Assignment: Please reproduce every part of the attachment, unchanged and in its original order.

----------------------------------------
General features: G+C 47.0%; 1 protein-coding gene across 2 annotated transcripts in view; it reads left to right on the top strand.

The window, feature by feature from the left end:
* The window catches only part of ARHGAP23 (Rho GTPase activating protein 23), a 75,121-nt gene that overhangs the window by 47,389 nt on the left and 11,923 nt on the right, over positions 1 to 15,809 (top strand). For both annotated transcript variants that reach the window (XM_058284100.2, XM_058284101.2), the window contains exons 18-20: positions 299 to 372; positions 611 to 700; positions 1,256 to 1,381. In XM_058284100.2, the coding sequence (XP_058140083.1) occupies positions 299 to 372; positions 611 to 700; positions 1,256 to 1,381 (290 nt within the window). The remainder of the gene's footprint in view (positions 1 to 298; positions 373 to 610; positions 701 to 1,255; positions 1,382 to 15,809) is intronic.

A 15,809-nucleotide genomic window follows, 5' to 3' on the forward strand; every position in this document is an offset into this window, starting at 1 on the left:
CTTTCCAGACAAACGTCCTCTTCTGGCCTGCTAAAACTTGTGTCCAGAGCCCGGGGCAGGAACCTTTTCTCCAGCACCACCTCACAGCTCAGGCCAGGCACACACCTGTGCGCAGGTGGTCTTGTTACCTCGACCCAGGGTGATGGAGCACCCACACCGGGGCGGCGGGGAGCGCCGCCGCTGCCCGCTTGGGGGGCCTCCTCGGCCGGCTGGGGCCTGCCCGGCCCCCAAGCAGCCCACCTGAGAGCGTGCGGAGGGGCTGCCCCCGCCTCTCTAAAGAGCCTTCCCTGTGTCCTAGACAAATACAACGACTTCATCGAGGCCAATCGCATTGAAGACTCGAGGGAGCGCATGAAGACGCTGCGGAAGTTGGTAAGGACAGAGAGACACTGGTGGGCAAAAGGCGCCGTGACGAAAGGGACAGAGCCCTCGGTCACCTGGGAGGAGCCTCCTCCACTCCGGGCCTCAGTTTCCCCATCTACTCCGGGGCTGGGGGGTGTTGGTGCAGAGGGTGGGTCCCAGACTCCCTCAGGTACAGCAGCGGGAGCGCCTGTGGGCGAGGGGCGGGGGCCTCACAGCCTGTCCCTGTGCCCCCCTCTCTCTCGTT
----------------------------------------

General features: G+C 47.0%; 1 protein-coding gene across 2 annotated transcripts in view; it reads left to right on the top strand.

The window, feature by feature from the left end:
* The window catches only part of ARHGAP23 (Rho GTPase activating protein 23), a 75,121-nt gene that overhangs the window by 47,389 nt on the left and 11,923 nt on the right, over positions 1 to 15,809 (top strand). For both annotated transcript variants that reach the window (XM_058284100.2, XM_058284101.2), the window contains exons 18-20: positions 299 to 372; positions 611 to 700; positions 1,256 to 1,381. In XM_058284100.2, the coding sequence (XP_058140083.1) occupies positions 299 to 372; positions 611 to 700; positions 1,256 to 1,381 (290 nt within the window). The remainder of the gene's footprint in view (positions 1 to 298; positions 373 to 610; positions 701 to 1,255; positions 1,382 to 15,809) is intronic.

A 15,809-nucleotide genomic window follows, 5' to 3' on the forward strand; every position in this document is an offset into this window, starting at 1 on the left:
CTTTCCAGACAAACGTCCTCTTCTGGCCTGCTAAAACTTGTGTCCAGAGCCCGGGGCAGGAACCTTTTCTCCAGCACCACCTCACAGCTCAGGCCAGGCACACACCTGTGCGCAGGTGGTCTTGTTACCTCGACCCAGGGTGATGGAGCACCCACACCGGGGCGGCGGGGAGCGCCGCCGCTGCCCGCTTGGGGGGCCTCCTCGGCCGGCTGGGGCCTGCCCGGCCCCCAAGCAGCCCACCTGAGAGCGTGCGGAGGGGCTGCCCCCGCCTCTCTAAAGAGCCTTCCCTGTGTCCTAGACAAATACAACGACTTCATCGAGGCCAATCGCATTGAAGACTCGAGGGAGCGCATGAAGACGCTGCGGAAGTTGGTAAGGACAGAGAGACACTGGTGGGCAAAAGGCGCCGTGACGAAAGGGACAGAGCCCTCGGTCACCTGGGAGGAGCCTCCTCCACTCCGGGCCTCAGTTTCCCCATCTACTCCGGGGCTGGGGGGTGTTGGTGCAGAGGGTGGGTCCCAGACTCCCTCAGGTACAGCAGCGGGAGCGCCTGTGGGCGAGGGGCGGGGGCCTCACAGCCTGTCCCTGTGCCCCCCTCTCTCTCGTT